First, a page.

From Hitler's Doorstep: The Wartime Intelligence Reports of Allen Dulles, 1942-1945

From Hitler's Doorstep: The Wartime Intelligence Reports of Allen Dulles, 1942-1945

From Hitler's Doorstep: The Wartime Intelligence Reports of Allen Dulles, 1942-1945

From Hitler's Doorstep: The Wartime Intelligence Reports of Allen Dulles, 1942-1945

Synopsis

For three years during World War II, future Director of Central Intelligence Allen Dulles commanded the OSS mission in Bern, Switzerland. From Hitler's Doorstep provides an annotated selection of his reports to Washington from 1942 to 1945. Dulles was a leading source of Allied intelligence on Nazi Germany and the occupied nations. The messages presented in this volume were based on information received through agents and networks operating in France, Italy, Austria, Eastern Europe, and Germany itself. They deal with subjects ranging from enemy troop strength and military plans to political developments, support of resistance movements, secret weapons, psychological warfare, and peace feelers. The Dulles reports reveal his own vision of grand strategy and presage the postwar turmoil in Europe.

One of the largest collections of OSS records ever published, these telegrams and radiotelephone transmissions from the National Archives provide an exciting account of the course of the European war, offer insight on the development of American intelligence, and illuminate the origins of the Cold War. They will interest diplomatic and military historians as well as specialists on modern Europe. This volume is almost unique as document-based intelligence history and serves as a badly needed bridge between diplomatic history and intelligence studies.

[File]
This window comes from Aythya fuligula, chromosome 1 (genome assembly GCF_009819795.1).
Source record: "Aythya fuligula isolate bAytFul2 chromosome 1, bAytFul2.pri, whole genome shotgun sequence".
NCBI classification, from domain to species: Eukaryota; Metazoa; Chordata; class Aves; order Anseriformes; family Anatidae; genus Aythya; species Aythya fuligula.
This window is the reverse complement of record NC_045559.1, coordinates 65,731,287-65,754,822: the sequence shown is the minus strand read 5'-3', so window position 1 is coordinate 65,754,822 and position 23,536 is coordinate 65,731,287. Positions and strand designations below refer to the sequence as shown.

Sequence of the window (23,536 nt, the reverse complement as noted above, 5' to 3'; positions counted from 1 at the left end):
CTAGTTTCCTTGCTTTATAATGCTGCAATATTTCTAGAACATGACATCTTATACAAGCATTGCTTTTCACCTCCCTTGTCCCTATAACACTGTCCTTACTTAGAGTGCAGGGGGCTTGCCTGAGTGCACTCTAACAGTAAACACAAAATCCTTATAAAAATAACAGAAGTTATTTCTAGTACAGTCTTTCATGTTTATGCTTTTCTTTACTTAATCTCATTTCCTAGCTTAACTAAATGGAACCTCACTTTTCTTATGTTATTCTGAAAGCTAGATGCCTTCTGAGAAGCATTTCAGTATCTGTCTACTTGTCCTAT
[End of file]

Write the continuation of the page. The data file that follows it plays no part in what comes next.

Excerpt

This volume is based primarily on the Operational Records of the Office of Strategic Services (Record Group 226) at the National Archives, Washington, D. C. The author is grateful for expert advice from John Taylor and Lawrence McDonald on the use of OSS records. I also appreciate the assistance I received from staff members at the Seeley G. Mudd Manuscript Library, Princeton University, repository of the Allen Dulles Papers; the U.S. Army Military History Institute, Carlisle Barracks, Pennsylvania, which houses the William J. Donovan Papers; and the Franklin D. Roosevelt Library, Hyde Park, New York. I was fortunate to have the editorial assistance of my wife, Nancy Petersen, and the computer guidance of Joseph Longo. Richard Breitman, Dean Rexford, and James Dacey helped me obtain photographs. Sandy Thatcher, Peggy Hoover, and Andrew Lewis of Penn State Press provided support, encouragement, and first-rate treatment of the manuscript in editorial review and other aspects of the publication process.

Most messages reproduced in this volume are telegrams from Bern to Washington, with information copies often sent to London and Algiers or Caserta. When the telegram is directed to a location other than Washington, the heading so indicates. Information copies of such telegrams were generally transmitted to Washington. Telegrams from Bern to OSS Washington were usually designated "SI" (Secret Intelligence Branch) for action, with information copies to Director William J. Donovan and the OSS secretariat. Distribution is not indicated unless it had particular significance. Transmittal to the White House or State Department is often noted.

When a telegram was slugged for special handling according to topic, for instance BREAKERS, KAPPA, or AZUSA, this designation is reproduced in the first line of the telegram. The times of transmittal and receipt are not indicated in the text or annotation unless they had special significance. Telegrams from Bern were sometimes classified "secret." This security classification is not reproduced. A second category of message sent by Allen Dulles from Bern were radiotelephone transmissions, or "flashes." Less secure than telegrams, they usually bore the classification restricted," which is also not reproduced here.

When a document is not printed in its entirety, omissions are indicated by ellipses. Deletions were made in the interest of saving space, eliminating extraneous or repet-

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